Lastly, it is also true that countries of the Global South are attracted to China’s discourse of anti-US hegemony, appreciate its attempt to destabilise the world order and question the unipolar authority of the US. By using the notion of “an enemy of my enemy is my friend,” China strategically approaches and intends to increase its reach in countries that are forced to employ Chinese resources in their favour. For example, Pakistani import of Chinese weapons is driven by an understanding between the two of the problem India poses, as well as its easy, cheap sale.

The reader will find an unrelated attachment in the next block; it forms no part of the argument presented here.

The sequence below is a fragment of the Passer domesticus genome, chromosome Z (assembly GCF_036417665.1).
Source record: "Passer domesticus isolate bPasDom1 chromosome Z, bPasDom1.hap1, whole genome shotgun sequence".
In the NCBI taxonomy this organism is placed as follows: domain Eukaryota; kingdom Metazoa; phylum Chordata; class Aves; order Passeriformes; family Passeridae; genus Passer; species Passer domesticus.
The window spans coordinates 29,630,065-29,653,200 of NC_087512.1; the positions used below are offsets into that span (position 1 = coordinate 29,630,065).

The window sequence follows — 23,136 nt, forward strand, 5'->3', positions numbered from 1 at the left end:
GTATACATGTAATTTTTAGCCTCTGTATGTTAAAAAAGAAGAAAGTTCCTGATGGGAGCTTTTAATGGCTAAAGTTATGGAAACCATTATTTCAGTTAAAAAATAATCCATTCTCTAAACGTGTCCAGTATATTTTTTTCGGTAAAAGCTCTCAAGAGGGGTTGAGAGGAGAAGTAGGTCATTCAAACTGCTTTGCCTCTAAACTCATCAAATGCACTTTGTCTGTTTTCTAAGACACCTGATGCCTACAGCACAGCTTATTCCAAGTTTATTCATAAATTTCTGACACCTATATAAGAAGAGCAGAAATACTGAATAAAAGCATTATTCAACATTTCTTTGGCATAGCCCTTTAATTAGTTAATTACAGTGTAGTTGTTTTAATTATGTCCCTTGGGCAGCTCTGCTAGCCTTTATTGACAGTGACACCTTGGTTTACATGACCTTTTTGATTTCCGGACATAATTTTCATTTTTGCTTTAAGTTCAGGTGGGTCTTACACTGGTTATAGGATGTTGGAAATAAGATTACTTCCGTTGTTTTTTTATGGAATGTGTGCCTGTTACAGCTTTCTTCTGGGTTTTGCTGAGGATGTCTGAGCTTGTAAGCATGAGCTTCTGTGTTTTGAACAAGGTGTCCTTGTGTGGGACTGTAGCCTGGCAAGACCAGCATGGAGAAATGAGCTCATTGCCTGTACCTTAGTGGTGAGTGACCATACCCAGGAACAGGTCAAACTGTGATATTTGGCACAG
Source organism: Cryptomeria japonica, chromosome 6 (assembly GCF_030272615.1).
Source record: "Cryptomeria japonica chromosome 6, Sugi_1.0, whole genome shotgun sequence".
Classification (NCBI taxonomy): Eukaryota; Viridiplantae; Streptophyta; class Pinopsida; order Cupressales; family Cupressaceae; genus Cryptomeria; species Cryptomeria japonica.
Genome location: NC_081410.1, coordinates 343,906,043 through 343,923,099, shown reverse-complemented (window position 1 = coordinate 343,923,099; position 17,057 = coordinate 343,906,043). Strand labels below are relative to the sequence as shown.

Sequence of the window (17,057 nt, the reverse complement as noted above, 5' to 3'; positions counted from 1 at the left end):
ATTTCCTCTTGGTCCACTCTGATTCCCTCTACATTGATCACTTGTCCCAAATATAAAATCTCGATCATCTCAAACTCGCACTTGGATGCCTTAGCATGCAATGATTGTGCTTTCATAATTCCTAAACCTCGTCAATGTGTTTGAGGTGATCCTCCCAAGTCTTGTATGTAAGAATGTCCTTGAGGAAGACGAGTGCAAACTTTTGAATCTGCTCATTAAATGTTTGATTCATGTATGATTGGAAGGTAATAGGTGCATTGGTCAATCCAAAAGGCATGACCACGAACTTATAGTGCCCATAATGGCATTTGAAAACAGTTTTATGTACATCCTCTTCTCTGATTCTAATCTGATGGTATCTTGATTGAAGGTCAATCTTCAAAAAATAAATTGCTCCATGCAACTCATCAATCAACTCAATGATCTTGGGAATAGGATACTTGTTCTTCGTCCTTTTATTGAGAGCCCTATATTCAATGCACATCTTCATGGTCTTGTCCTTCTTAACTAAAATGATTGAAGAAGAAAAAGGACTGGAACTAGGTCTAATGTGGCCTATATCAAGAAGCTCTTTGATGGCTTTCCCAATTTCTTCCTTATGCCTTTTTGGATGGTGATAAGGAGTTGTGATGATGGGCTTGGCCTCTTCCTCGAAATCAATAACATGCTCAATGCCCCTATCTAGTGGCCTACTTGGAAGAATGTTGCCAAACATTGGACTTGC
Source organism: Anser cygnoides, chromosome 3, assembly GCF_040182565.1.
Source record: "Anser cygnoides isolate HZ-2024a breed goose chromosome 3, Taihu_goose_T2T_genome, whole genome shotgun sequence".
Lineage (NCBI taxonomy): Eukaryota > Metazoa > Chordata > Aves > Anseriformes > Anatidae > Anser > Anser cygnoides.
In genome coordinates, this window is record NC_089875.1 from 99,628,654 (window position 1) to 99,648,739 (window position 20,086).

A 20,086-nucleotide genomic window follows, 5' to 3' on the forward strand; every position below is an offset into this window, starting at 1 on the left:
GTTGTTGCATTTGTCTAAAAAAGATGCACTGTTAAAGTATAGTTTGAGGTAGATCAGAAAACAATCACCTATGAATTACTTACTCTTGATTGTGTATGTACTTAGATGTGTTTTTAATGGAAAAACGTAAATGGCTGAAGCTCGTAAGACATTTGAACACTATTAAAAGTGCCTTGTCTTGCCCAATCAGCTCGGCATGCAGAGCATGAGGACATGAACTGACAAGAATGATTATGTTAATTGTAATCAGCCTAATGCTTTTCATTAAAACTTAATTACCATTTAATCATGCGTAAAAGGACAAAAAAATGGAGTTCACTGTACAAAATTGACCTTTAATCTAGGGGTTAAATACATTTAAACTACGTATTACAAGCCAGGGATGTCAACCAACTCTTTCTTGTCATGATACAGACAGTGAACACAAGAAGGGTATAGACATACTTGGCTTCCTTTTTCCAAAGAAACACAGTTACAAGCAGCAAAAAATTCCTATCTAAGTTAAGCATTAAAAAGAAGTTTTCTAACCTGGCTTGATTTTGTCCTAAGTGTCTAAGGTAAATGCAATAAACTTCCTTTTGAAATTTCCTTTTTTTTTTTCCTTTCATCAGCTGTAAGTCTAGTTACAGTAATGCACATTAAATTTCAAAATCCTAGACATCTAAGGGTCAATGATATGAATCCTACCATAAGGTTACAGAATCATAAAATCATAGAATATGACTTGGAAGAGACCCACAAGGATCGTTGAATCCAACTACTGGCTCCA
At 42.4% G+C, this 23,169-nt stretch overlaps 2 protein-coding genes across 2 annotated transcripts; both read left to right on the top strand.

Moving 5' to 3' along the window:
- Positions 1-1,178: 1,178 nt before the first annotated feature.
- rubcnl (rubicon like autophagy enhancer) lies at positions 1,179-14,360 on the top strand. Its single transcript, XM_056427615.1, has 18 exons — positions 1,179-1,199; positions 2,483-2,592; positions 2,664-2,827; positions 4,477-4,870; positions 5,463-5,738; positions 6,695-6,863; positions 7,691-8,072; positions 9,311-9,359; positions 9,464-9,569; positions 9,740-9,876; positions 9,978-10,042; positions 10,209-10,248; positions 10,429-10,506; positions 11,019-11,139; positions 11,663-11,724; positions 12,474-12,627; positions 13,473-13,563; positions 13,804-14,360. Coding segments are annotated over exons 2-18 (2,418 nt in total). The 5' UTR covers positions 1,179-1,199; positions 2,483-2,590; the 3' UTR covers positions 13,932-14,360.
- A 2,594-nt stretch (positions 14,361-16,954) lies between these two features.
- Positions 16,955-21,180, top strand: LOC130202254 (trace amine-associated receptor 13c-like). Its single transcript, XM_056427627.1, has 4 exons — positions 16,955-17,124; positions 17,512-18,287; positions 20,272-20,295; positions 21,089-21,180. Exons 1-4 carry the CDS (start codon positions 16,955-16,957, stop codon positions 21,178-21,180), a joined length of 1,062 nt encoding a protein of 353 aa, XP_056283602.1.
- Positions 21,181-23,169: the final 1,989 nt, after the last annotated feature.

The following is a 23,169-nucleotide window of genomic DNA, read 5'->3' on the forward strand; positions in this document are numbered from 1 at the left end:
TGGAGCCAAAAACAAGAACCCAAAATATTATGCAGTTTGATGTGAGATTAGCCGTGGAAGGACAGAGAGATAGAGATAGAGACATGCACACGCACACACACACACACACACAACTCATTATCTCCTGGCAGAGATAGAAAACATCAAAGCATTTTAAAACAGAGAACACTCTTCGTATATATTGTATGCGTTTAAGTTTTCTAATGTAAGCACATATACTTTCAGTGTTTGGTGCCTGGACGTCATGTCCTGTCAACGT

China’s rapid rise in the global arms trade took its very first steps in the early 1990’s with Deng Xiaoping’s economic reforms. The loosening of defence enterprises allowed them to be autonomous in their decision-making and made their manufacturing capacity more efficient. China began to offer cheaper conventional weapons to countries of the Global South as an alternative to weapons exported by the US, Russia, France, and Germany. This trade was supported by Chinese intentions to increase their geopolitical reach, secure their geo-strategic interests (including that of regional supremacy), and create a new rhetoric for the world order. The demand for Chinese arms exports is increasing due to the low costs of their products, their non-interference policy, and support for their intent to create a new global order.